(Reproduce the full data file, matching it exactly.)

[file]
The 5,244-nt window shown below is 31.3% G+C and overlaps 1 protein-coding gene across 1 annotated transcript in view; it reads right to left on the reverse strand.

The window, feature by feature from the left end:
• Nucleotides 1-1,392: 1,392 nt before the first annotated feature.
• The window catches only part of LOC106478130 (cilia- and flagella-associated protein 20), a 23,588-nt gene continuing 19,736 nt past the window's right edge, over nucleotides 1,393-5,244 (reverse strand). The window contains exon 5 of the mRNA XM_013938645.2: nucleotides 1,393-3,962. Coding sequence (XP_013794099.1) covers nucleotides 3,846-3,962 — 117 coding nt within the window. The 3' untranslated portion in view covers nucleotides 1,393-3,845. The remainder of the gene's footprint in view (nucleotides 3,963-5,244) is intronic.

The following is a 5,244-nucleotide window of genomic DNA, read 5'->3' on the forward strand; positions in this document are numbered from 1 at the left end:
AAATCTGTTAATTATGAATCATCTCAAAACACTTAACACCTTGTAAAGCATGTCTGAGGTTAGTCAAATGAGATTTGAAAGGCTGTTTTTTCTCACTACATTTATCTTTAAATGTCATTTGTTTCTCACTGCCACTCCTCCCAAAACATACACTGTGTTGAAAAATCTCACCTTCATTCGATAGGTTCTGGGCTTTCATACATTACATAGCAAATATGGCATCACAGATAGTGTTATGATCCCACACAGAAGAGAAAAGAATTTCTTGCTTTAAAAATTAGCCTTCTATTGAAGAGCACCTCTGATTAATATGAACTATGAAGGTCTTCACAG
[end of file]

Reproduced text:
The 5,244-nt window shown below is 31.3% G+C and overlaps 1 protein-coding gene across 1 annotated transcript in view; it reads right to left on the reverse strand.

The window, feature by feature from the left end:
• Nucleotides 1-1,392: 1,392 nt before the first annotated feature.
• The window catches only part of LOC106478130 (cilia- and flagella-associated protein 20), a 23,588-nt gene continuing 19,736 nt past the window's right edge, over nucleotides 1,393-5,244 (reverse strand). The window contains exon 5 of the mRNA XM_013938645.2: nucleotides 1,393-3,962. Coding sequence (XP_013794099.1) covers nucleotides 3,846-3,962 — 117 coding nt within the window. The 3' untranslated portion in view covers nucleotides 1,393-3,845. The remainder of the gene's footprint in view (nucleotides 3,963-5,244) is intronic.

The following is a 5,244-nucleotide window of genomic DNA, read 5'->3' on the forward strand; positions in this document are numbered from 1 at the left end:
AAATCTGTTAATTATGAATCATCTCAAAACACTTAACACCTTGTAAAGCATGTCTGAGGTTAGTCAAATGAGATTTGAAAGGCTGTTTTTTCTCACTACATTTATCTTTAAATGTCATTTGTTTCTCACTGCCACTCCTCCCAAAACATACACTGTGTTGAAAAATCTCACCTTCATTCGATAGGTTCTGGGCTTTCATACATTACATAGCAAATATGGCATCACAGATAGTGTTATGATCCCACACAGAAGAGAAAAGAATTTCTTGCTTTAAAAATTAGCCTTCTATTGAAGAGCACCTCTGATTAATATGAACTATGAAGGTCTTCACAG